LCMAP Collection 1 Science Products

CONUS Science Products

The LCMAP project has generated an integrated suite of annual land cover and land surface change products for the Conterminous United States based on time series data from the Landsat record from 1985–2017. LCMAP Collection 1 Science Products are based on the USGS implementation of the Continuous Change Detection and Classification (CCDC) algorithm.

 

LCMAP CCDC Ten Individual Products

LCMAP Collection 1 Science Products. See the image gallery for images of individual products.

The need for improved understanding and management of land surface change requires increased understanding of the basic drivers of change, identification of potential consequences of change on human and natural systems, and greater insight into the impacts and feedbacks of climate change. The geospatial community requires a new generation of monitoring data and information to meet this need across a wide range of applications. Land cover and land change products need to span larger geographic extents, over longer time periods, at higher spatial resolutions, and provide more systematic and consistent information on change than ever before.

LCMAP Science Products are developed by applying time-series modeling to U.S. Landsat Analysis Ready Data (ARD) to detect land surface change. An application of the Continuous Change Detection and Classification (CCDC, Zhu and Woodcock 2014) was developed by the LCMAP Science Team at the USGS Earth Resources Observation and Science (EROS) Center (Brown et al., 2020). LCMAP Collection 1 Science Products include ten annual products for the years 1985–2017. The final year of products in the dataset, 2017, are considered provisional for the initial release (see LCMAP Science Product Guide for more information). There are five land surface change products, produced directly from CCDC time series models, and five land cover products, produced by the classification of the time series models.

LCMAP Collection 1 Science Products are processed to 30-meter spatial resolution in an Albers Equal Area Conic (AEA) projection using the World Geodetic System 1984 (WGS84) datum and gridded to the Landsat ARD tiling scheme.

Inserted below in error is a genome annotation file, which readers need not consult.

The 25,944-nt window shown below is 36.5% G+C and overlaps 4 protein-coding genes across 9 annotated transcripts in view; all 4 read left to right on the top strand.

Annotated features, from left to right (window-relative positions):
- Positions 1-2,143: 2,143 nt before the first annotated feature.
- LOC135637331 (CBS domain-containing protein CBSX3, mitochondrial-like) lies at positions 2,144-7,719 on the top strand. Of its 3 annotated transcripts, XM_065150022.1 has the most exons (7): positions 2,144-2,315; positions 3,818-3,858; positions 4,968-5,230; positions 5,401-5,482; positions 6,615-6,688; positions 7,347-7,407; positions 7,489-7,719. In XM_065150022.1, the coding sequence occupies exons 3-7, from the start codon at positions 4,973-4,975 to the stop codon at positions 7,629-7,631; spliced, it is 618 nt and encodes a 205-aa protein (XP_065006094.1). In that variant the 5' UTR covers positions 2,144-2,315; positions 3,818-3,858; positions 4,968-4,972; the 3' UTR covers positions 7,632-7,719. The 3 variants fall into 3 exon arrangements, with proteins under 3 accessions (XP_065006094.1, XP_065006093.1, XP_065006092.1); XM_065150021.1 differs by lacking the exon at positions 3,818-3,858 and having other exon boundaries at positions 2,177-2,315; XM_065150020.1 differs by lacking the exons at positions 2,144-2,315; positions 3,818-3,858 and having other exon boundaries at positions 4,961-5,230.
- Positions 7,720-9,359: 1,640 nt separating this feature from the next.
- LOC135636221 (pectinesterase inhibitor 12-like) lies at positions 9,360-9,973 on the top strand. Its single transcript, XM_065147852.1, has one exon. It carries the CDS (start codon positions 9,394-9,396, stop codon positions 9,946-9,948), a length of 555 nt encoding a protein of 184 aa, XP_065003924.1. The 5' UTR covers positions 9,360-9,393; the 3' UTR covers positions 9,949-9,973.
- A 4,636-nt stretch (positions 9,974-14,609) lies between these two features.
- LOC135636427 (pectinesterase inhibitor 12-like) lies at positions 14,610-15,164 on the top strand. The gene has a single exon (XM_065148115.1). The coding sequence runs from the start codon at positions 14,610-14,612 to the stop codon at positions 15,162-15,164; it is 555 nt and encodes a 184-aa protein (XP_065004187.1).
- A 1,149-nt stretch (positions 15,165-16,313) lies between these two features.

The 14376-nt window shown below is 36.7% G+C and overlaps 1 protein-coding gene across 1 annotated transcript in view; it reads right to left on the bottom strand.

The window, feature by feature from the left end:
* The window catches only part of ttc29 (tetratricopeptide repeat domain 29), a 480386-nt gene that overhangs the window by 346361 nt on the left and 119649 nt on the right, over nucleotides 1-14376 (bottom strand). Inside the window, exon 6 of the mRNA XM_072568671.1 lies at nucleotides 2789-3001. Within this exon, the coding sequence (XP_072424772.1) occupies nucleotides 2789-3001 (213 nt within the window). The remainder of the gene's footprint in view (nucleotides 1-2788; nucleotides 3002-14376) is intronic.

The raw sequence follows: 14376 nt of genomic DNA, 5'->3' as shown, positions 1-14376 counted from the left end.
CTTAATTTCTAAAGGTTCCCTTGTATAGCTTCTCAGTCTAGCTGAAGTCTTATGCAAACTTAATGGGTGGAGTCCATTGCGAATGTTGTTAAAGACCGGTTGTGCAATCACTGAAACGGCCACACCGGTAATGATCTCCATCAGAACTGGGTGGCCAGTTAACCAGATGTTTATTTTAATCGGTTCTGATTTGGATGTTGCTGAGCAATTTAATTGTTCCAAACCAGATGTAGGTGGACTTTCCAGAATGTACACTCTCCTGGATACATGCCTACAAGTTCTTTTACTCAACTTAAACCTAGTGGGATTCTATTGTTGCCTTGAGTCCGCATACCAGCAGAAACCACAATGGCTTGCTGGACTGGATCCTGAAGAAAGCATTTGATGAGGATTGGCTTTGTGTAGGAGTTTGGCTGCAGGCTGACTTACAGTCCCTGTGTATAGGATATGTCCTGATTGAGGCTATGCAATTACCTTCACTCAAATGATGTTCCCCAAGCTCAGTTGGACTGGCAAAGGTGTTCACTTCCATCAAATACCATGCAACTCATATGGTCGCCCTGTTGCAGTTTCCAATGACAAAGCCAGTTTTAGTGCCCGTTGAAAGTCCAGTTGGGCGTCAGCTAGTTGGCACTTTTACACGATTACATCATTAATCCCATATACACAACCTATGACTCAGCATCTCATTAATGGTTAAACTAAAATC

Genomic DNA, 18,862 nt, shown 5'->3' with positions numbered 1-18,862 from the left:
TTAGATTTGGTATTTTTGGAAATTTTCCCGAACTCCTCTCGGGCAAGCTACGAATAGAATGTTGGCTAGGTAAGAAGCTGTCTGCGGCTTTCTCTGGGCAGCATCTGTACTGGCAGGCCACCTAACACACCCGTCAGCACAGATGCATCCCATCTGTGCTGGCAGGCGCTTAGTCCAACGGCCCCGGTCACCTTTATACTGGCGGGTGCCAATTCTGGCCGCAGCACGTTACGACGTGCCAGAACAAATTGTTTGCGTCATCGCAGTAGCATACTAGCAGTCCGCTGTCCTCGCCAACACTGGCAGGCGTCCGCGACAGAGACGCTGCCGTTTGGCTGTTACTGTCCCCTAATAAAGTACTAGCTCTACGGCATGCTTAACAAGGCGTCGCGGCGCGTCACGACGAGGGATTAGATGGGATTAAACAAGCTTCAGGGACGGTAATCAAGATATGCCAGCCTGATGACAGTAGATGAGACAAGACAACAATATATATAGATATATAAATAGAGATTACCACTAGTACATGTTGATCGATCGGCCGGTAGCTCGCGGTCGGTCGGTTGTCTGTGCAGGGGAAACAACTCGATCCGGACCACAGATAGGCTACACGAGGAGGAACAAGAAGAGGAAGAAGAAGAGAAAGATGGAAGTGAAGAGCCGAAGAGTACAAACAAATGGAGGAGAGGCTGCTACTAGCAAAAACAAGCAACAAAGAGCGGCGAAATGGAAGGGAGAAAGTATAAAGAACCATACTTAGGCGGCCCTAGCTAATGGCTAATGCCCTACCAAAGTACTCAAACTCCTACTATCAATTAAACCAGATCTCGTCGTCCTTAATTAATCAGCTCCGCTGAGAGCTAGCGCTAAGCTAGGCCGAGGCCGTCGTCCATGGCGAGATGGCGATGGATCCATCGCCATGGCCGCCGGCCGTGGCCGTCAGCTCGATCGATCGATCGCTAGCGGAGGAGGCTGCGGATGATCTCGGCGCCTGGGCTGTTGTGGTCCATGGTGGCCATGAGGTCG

Product Availability and Data Access

LCMAP Collection 1 Science Products are available for the conterminous United States from 1985–2017, with 2017 considered provisional status. Products are available via EarthExplorer and the LCMAP Viewer.

EarthExplorer

LCMAP Collection 1 Science Products available for download through EarthExplorer include ten individual products for a single year packaged and delivered in a single .tar file. The .tar packages “untar” (unzip) into ten individual Georeferenced Tagged Image File Format (GeoTIFF) (.tif) files for each product and an Extensible Markup Language (XML) (.xml) metadata file. Additional product specifications are located in the LCMAP Science Product Guide.

LCMAP Viewer

The ten LCMAP Science Products are available for download through the LCMAP Viewer. The LCAMP Viewer allows users to draw a bounding box in the viewer for an area of interest to download the products, metadata, and animated graphics.

Please see the LCMAP Data Access page for more information.

LCMAP Science Products

  • Primary Land Cover (LCPRI): The most likely thematic, classified land cover for the current product year. 
    • Delivered file name: *_LCPRI.tif
  • Secondary Land Cover (LCSEC): The second most likely thematic, classified land cover for the current product year.
    • Delivered file name: *_LCSEC.tif